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UK business lending to contract sharply this year

by LLB Reporter
6th Feb 23 12:02 am

Bank to business lending is expected to contract 3.8% (net) this year, representing one of the sharpest falls in a decade, according to the latest EY ITEM Club for Financial Services Forecast. The fall is largely due to the deteriorating economic environment reducing demand and a rise in borrowing costs.

The outlook for business lending is set to improve next year as the economy begins to recover. However, growth remains subdued, and only 0.9% net growth is forecast in 2024 as businesses, especially SMEs, continue to deal with the economic shocks of recent years.

Demand for mortgage lending is also set to be affected this year, as the housing market faces multiple headwinds. Cost of living pressures, falling real household incomes and rising interest and mortgage rates mean only 0.4% growth is forecast this year, which is the lowest rate of mortgage growth since 2011. Slightly higher growth of 1.4% (net) is forecast in 2024.

At the same time as market demand wanes, banks are expected to tighten their mortgage lending criteria as a result of higher interest rates, a challenging outlook and falling house prices.

On the consumer credit side, growth of 4.8% is forecast this year, increasing to 5.3% in 2024. While falling real incomes may to some extent weaken demand for big ticket items often funded by borrowing, a prospective recovery in the economy in the second half of this year is likely to boost consumers’ confidence in using credit.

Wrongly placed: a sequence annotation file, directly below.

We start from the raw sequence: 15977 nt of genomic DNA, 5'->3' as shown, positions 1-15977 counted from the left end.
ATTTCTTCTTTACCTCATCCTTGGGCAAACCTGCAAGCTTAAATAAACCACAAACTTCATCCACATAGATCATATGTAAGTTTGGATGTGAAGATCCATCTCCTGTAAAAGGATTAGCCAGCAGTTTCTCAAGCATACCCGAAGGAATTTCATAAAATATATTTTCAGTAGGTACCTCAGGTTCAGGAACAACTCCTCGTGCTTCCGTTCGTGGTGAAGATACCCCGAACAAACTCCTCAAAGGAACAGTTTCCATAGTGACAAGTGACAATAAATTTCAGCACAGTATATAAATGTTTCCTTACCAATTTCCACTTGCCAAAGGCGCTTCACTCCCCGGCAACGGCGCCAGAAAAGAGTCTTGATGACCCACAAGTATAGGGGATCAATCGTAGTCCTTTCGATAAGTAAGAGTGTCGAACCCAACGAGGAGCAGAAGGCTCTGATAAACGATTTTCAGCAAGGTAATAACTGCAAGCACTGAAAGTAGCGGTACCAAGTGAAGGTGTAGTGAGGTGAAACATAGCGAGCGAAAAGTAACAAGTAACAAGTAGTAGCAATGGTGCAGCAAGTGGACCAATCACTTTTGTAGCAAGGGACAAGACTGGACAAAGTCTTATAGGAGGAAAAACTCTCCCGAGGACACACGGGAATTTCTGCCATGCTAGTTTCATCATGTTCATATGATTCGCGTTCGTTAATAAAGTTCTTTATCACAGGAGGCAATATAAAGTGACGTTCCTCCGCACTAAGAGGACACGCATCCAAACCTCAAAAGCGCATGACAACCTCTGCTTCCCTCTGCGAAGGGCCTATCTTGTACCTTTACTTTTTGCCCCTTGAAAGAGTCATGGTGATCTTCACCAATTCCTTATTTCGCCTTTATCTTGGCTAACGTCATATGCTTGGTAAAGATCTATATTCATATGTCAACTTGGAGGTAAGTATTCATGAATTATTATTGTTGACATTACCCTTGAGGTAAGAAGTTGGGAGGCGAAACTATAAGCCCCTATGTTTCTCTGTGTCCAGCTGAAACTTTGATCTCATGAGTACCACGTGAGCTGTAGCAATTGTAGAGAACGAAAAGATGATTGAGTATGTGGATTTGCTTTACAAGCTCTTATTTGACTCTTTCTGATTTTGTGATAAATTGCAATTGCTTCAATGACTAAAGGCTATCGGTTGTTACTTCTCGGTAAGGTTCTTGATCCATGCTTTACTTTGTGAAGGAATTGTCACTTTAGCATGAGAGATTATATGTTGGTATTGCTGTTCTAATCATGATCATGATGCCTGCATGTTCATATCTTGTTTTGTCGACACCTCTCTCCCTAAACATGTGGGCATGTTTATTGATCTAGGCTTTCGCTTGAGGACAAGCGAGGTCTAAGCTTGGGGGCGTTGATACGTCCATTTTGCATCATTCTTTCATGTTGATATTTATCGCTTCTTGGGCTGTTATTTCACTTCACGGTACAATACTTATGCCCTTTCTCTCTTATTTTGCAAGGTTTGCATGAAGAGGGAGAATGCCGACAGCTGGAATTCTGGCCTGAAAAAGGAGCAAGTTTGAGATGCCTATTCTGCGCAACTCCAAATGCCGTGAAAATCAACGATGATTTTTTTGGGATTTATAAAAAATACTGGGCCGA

Anna Anthony, UK Financial Services Managing Partner at EY, comments: “The series of economic shocks in recent years and the current cost of living pressures are having a significant impact on both households and businesses. Those most affected are the vulnerable in society and small businesses which may have limited financial cushions of support to fall back on. Stretched affordability will affect loan demand across all fronts and banks should be preparing for low and, in some cases, negative lending growth rates. Banks also face the prospect of the number of loan defaults rising amid the economic downturn. However, default rates are expected to be much lower than recorded after the financial crisis, and given the sector’s much higher relative level of capitalisation, banks are in a strong position to help consumers and businesses through this difficult period.

“While the economic environment is likely to be tough over the next few months, economic conditions are expected to improve over the course of 2023. This is likely to have a positive impact on consumer and business confidence – and lending growth – as we head into 2024.”

Business lending to contract this year due to challenging economic environment

While bank lending to businesses soared during the pandemic as businesses utilised state-subsidised lending schemes (in 2020, growth sat at 8%), and grew in 2022 (3.7%), this year it is forecast to fall into negative territory by almost 4% (-£18.8bn). Borrowing demand is expected to weaken as firms – both large corporates and SMEs – face multiple pressures from higher costs of servicing debt, lower earnings and continued global supply chain disruption.

2024 should see growth in net lending to firms resume as high inflation eases and the economy starts to recover. However, it is likely to be sluggish, and the EY ITEM Club forecasts low growth of 0.9%, equating to net lending of £4bn, reflecting the dama

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